The screenings were very pleasant, but i was rather disturbed by the fact that there weren't many people at most of them. Of course, for Mike Leigh's "Mr. Turner", the place was packed (and that's where i'm pretty sure i got my cold, since there were people hacking all over the place). In fact, that was the last screening i attended, before waking up after the weekend and feeling like i'd been hit with a ton of bricks. But for Eugene Green's "La Sapienza" or Abderrahmane Sissako's "Timbuktu" (two of the best movies at this year's festival), you couldn't give seats away. And there weren't many people for the Dardenne Brothers' "Two Days, One Night" or Pedro Costa's "Horse Money" or even Godard's "Goodbye to Language". (Aside from the full house for "Mr. Turner", the only other screening that was filled was for Mathieu Amalric's "The Blue Room".) And i thought i was being very careful, and avoiding the big ticket items on the program (Fincher's "Gone Girl", Damien Chazelle's "Whiplash", Paul Thomas Anderson's "Inherent Vice").

But this has been a very strong year. There were only a few films which i thought were egregious. Even those films had some merits.

Last year, the festival introduced a sidebar about the work of emerging filmmakers. Last year, there were two: the Mexican Fernando Eimbcke (who had made three features: "Duck Season", "Lake Tahoe" and "Club Sandwich") and the British Joanna Hogg (also three features: "Unrelated", "Archipelago" and "Exhibition"). This year, there isn't an emerging filmmaker sidebar; instead, there is a "filmmaker-in-residence", the Argentine Lisandro Alonso (represented by his latest film, "Jauja"). Now, i've seen three of his previous features ("La Libertad", "Los Muertos" and "Liverpool"), and found him to be a genuinely accomplished filmmaker. "Liverpool" was an extraordinary movie: a film of long takes, often in longshot, of a sailor returning home to a remote village in Argentina, and the snowy wintery landscapes which seemed to express his alienation from his home, as he sought to reconnect, only to find nothing there.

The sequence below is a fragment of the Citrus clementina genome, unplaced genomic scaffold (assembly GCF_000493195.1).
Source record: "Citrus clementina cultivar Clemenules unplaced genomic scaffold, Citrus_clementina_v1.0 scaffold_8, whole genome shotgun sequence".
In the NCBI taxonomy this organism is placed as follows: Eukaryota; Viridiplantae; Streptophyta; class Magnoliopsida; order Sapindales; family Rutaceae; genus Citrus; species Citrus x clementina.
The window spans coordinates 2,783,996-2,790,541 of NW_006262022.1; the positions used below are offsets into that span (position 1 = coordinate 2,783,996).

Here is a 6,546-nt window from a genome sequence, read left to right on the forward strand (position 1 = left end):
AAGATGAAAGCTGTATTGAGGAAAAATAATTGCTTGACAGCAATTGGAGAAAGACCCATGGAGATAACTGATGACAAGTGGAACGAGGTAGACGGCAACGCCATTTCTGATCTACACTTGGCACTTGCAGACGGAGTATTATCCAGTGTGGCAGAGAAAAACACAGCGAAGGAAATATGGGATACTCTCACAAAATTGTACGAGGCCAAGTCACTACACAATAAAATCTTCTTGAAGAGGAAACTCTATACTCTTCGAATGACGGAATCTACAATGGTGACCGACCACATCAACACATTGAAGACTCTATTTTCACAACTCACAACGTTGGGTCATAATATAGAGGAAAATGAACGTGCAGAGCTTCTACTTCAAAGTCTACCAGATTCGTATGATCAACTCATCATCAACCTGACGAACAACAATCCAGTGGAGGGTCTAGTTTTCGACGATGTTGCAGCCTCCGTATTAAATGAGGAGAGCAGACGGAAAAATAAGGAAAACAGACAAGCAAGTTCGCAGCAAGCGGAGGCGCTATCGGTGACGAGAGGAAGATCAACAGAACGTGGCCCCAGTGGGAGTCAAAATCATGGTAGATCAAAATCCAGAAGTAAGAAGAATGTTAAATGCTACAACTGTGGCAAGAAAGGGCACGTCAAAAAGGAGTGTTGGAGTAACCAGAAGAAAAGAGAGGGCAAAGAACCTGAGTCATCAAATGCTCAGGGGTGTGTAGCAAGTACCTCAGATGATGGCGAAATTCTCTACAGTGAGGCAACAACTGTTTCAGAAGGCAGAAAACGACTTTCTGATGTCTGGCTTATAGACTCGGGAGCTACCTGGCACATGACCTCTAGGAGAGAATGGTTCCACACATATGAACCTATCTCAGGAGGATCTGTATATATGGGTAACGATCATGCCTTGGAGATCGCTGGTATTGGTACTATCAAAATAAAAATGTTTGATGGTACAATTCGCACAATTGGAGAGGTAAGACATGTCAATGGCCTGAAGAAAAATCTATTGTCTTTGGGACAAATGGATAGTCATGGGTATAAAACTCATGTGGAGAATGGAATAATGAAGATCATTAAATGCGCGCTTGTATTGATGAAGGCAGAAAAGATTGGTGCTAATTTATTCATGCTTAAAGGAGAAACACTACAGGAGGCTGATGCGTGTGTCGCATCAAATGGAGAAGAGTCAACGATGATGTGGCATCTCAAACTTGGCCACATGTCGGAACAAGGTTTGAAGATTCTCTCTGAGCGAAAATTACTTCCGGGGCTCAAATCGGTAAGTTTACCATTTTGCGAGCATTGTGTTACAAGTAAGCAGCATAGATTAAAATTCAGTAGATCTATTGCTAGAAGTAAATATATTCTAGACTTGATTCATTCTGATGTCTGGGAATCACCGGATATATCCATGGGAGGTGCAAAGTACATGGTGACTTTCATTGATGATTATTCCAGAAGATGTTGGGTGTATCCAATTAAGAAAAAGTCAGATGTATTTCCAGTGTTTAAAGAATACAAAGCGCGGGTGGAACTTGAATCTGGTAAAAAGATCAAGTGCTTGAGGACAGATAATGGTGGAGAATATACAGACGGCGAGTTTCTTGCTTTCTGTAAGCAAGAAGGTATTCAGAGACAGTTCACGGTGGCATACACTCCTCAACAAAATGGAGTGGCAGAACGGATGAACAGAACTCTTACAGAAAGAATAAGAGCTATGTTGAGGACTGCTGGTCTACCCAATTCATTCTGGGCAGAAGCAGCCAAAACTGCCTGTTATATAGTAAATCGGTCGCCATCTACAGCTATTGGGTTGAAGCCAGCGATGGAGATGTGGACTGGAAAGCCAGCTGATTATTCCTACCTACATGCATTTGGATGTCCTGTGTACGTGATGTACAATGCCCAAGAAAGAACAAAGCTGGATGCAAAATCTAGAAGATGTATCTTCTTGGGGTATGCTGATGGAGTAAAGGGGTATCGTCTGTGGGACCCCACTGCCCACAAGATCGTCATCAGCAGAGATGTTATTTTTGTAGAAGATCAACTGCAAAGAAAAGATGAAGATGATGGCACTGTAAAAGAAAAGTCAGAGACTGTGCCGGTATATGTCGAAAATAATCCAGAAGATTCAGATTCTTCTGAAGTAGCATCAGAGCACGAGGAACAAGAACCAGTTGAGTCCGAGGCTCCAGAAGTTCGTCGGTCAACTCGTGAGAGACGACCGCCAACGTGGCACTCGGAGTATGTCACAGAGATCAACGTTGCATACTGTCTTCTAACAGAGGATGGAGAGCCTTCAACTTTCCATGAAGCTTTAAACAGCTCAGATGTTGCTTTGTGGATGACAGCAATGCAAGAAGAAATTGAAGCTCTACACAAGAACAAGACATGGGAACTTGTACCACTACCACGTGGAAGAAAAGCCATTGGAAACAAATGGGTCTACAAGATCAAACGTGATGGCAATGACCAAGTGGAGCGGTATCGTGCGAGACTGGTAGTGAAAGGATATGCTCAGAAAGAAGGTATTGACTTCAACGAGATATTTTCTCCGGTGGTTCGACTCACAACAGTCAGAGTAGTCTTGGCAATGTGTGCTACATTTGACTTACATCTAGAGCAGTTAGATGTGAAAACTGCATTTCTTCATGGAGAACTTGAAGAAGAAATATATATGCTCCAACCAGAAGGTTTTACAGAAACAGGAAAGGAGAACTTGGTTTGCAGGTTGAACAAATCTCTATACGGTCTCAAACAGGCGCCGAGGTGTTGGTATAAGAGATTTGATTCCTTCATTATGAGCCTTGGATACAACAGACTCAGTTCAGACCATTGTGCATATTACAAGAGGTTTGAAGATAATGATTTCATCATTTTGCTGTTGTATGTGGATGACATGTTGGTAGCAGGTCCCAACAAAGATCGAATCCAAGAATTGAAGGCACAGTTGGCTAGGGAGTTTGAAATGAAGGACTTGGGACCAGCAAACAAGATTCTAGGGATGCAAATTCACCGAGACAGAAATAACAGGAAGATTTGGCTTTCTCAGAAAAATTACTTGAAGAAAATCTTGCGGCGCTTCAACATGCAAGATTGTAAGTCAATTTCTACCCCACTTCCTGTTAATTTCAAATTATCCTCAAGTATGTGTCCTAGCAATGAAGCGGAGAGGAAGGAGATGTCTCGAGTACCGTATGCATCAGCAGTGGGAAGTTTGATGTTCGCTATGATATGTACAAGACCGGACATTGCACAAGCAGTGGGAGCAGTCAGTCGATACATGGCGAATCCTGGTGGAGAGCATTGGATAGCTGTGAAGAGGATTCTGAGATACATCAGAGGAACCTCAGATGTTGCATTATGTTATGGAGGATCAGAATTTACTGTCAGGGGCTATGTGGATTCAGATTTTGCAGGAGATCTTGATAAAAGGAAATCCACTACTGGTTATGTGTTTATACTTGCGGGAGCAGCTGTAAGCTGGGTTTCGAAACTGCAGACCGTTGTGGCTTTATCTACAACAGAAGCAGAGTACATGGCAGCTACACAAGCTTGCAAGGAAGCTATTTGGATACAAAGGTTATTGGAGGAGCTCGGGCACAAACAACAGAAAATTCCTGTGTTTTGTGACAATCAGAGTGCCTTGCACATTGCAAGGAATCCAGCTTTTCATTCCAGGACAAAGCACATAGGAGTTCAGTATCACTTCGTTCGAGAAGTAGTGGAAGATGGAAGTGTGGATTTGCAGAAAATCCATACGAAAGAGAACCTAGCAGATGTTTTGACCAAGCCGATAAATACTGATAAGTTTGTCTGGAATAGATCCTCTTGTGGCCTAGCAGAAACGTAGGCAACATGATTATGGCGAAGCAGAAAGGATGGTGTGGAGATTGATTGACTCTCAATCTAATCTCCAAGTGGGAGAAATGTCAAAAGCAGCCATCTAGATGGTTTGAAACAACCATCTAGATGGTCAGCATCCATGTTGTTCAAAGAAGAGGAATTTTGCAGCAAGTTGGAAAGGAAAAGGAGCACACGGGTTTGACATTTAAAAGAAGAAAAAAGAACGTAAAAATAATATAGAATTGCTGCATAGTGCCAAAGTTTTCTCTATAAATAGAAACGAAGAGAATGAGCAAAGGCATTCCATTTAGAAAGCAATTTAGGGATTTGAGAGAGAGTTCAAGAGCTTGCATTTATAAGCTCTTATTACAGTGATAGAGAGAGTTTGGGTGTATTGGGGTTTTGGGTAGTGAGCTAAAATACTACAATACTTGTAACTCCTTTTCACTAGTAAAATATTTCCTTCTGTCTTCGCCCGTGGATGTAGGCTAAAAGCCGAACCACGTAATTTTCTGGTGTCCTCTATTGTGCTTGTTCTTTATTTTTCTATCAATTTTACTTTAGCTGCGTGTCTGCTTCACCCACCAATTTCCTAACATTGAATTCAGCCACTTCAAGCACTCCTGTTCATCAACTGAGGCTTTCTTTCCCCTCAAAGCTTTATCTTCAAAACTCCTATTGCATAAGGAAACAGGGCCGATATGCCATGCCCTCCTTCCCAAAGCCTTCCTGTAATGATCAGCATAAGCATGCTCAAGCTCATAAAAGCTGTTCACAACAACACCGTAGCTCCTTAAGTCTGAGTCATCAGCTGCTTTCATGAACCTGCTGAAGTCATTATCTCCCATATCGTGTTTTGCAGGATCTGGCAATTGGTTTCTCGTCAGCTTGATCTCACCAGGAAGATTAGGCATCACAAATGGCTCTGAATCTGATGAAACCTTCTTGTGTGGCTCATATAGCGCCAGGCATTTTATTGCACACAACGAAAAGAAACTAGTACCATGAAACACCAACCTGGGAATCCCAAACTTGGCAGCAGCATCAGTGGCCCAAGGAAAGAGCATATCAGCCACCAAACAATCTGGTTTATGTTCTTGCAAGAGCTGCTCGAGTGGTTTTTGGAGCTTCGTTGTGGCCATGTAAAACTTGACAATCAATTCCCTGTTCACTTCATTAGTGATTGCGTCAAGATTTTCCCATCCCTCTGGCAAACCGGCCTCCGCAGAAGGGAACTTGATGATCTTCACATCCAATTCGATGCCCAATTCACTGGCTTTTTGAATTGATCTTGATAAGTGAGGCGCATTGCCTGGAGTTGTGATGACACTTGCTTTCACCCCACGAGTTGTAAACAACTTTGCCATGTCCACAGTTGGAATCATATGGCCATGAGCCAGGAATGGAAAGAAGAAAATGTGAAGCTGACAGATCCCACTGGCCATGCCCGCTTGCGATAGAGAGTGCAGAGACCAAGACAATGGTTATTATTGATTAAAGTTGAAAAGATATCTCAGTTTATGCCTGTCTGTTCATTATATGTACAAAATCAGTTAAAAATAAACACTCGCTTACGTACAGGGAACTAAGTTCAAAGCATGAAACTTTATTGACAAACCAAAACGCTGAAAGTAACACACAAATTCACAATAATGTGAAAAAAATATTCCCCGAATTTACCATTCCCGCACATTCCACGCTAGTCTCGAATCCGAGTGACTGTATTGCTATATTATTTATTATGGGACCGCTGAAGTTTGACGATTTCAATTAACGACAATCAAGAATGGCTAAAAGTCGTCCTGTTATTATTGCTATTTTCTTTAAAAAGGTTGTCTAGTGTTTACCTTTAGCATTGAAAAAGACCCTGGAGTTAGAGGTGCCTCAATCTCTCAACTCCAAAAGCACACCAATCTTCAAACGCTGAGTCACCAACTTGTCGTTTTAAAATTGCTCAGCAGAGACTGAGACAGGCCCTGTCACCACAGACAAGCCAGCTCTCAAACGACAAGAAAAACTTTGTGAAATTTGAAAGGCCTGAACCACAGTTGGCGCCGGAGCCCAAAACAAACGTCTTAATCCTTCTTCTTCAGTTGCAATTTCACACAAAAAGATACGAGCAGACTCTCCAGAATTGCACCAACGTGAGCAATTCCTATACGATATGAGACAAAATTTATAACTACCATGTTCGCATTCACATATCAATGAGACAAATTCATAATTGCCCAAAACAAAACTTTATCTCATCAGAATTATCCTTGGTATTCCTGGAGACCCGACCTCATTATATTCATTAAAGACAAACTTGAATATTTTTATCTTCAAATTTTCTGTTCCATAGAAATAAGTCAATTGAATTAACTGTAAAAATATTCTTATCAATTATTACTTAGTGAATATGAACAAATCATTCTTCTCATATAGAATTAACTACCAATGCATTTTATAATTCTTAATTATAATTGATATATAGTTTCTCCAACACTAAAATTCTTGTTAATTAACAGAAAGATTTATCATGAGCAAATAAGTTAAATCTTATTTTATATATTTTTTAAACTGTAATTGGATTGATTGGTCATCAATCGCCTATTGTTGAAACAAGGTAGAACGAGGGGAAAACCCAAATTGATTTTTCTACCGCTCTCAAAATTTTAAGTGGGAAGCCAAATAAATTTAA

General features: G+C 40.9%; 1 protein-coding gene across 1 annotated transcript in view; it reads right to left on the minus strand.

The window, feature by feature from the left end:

"Jauja" is his attempt at a "big" film: a cast of professional actors (including Viggo Mortensen and Ghita Norby) and a period setting. Something was off from the very beginning: the movie never seemed to find its center, and it dragged fearfully. For a filmmaker whose work is predicated on the precision of his visuals (since his work often features long sequences without dialogue), the attempt at a visual conceit (to create within a square frame, like the old apertures) seemed rather paltry. In a way, this was an example of the Film Society of Lincoln Center playing catch-up: Alonso's films had been shown at Anthology Film Archives, and i actually caught up with his films when they were shown at the Arsenal in Berlin four years ago. So "Jauja" should have been a work which pointed to a major filmmaker, but it was the wrong film. In this, it reminded me of the situation of Edward Yang: his work was ignored by every "major" film festival in North America, so his early films ("That Day, on the Beach", "Taipei Story", "The Terrorizers") were all shown at the Asian-American International Film Festival. When the New York Film Festival finally caught up with Yang, it was with a lesser film, "A Confucian Confusion." But those are the breaks, and so it is with Lisandro Alonso.